I’ve made mention in the past of the pace of life in a city council, particularly one serving somewhere as dynamic as Aberdeen during a period of really significant transformation. I think we’ll only really appreciate the scale of that change when we look back in years to come at what has been achieved in a short period of time.
There are lots of cogs in our machine and we should all take pride in the way we work together to keep those spinning hour to hour and day to day.
What that machine doesn’t have is a pause button, so taking the time to take a step back and reflect can be difficult.
With that in mind, building review into the day to day business of the council is important and there’s been an important step forward in recent weeks that will have passed under the radar for many colleagues – but it’s important to highlight.
Last month the first in a series of reports on the effectiveness of all of the Council’s committees was published and considered by the Education Operational Delivery Committee.
This is exemplar practice in local government. It’s an illustration of taking pride in what we do and working together to make things even better – our guiding principles in action!
Given the rhythm of the committee cycle, it would be easy to flow from one meeting to the next and from one year to another. By setting annual reviews on the effectiveness of each committee, we’re embracing our organisational capability of openness, transparency and accountability.
The Education Operational Delivery Committee review highlighted the training and development undertaken by members in the past year, expanding knowledge in areas including early learning as well as on specific projects such as Big Noise Torry, as well as noting the fact the vast majority of committee business was conducted in public session. That bodes well for the future of the committee, but the annual assessment of effectiveness will guard against complacency.
The review of the Operational Delivery Committee pointed to the success over the past year of holding the organisation to account in terms of performance as well as the clear links between the business considered by members and the Local Outcome Improvement Plan’s themes – with a particular emphasis on outcomes relating to place and people. Again, it’s very encouraging to be able to take that objective view on the impact committee reports and decisions are having in our communities.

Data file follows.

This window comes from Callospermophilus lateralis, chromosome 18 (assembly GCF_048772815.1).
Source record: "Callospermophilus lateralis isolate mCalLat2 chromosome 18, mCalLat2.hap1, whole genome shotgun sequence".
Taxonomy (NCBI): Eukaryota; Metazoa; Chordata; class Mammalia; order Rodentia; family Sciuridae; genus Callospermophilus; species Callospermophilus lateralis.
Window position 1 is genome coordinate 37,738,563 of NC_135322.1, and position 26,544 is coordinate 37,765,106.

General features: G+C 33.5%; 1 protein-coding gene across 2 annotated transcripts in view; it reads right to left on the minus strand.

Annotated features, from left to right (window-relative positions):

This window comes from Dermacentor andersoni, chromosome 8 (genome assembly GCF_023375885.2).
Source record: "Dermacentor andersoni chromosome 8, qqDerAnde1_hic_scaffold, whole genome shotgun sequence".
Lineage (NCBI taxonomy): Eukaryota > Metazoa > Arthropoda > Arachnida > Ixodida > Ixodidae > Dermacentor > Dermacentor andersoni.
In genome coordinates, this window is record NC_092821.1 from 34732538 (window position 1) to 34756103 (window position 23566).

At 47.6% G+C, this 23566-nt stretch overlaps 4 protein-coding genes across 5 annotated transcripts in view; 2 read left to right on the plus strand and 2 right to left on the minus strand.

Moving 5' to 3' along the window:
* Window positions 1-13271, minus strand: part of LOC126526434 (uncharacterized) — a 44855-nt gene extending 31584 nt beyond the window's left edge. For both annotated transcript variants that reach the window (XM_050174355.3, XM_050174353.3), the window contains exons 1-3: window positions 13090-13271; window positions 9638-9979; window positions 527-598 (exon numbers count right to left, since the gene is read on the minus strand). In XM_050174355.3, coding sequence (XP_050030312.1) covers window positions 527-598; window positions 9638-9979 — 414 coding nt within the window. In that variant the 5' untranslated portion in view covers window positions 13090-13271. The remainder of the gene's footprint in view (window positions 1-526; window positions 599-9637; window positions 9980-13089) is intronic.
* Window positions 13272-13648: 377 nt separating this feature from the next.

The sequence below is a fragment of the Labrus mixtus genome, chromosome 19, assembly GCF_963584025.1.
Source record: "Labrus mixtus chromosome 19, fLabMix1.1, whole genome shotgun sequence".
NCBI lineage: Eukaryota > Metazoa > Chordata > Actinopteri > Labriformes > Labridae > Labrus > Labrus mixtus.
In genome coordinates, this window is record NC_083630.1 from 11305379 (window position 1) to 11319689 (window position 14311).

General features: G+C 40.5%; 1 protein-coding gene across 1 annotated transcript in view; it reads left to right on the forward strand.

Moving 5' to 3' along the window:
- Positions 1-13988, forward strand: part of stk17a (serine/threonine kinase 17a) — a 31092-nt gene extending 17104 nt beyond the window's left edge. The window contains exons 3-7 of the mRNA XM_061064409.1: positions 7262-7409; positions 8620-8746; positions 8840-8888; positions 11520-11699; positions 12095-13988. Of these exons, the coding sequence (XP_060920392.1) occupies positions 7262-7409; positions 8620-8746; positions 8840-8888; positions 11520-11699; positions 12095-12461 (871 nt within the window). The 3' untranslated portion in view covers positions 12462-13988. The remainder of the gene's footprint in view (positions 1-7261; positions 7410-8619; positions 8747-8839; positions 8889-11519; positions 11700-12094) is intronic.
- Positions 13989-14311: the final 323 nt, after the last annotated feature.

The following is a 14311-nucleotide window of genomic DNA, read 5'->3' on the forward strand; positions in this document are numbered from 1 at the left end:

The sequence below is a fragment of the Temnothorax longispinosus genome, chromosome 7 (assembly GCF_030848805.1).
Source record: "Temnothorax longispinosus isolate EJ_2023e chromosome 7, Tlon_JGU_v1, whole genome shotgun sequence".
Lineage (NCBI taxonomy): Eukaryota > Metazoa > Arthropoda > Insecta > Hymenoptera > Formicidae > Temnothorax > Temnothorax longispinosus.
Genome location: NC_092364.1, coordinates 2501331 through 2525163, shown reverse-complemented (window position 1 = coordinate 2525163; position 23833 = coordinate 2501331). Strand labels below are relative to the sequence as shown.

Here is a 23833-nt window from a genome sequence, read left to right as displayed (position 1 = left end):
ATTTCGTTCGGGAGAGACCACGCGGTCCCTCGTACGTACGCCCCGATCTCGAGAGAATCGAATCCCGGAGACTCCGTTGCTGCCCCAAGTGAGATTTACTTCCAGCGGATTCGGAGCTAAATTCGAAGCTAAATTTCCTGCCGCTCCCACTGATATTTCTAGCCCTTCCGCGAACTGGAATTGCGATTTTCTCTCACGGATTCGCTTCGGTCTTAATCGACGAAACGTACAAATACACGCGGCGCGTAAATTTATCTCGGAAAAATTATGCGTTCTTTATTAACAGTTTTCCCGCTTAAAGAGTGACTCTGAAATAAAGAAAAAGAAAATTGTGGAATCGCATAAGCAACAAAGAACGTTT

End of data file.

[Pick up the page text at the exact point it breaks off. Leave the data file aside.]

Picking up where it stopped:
Those are just a handful of highlights from the effectiveness reports, but give a flavour of the way we’re reviewing the way we work and in turn aiming to make continual improvement.
It’s part of the wider programme to improve our governance, which has delivered on a number of levels in the past 18-months. Notably the Council’s first ever Scheme of Governance has been introduced – with all of our key constitutional documents revised, consolidated and aligned to ensure an outcome focused approach to how we do business. Risk management has been enhanced, a new performance management framework created and the Council Delivery Plan created … the list goes on.
Good governance isn’t an easy topic to bring to life in a few hundred words, given the complexity that goes hand in hand with it, but it does run through everything we do as a Council and give us the platform to make a difference to the people, place and economy.
My thanks go to all involved in the initiatives I’ve touched upon as we strive to embed the governance that is helping to drive positive change in Aberdeen.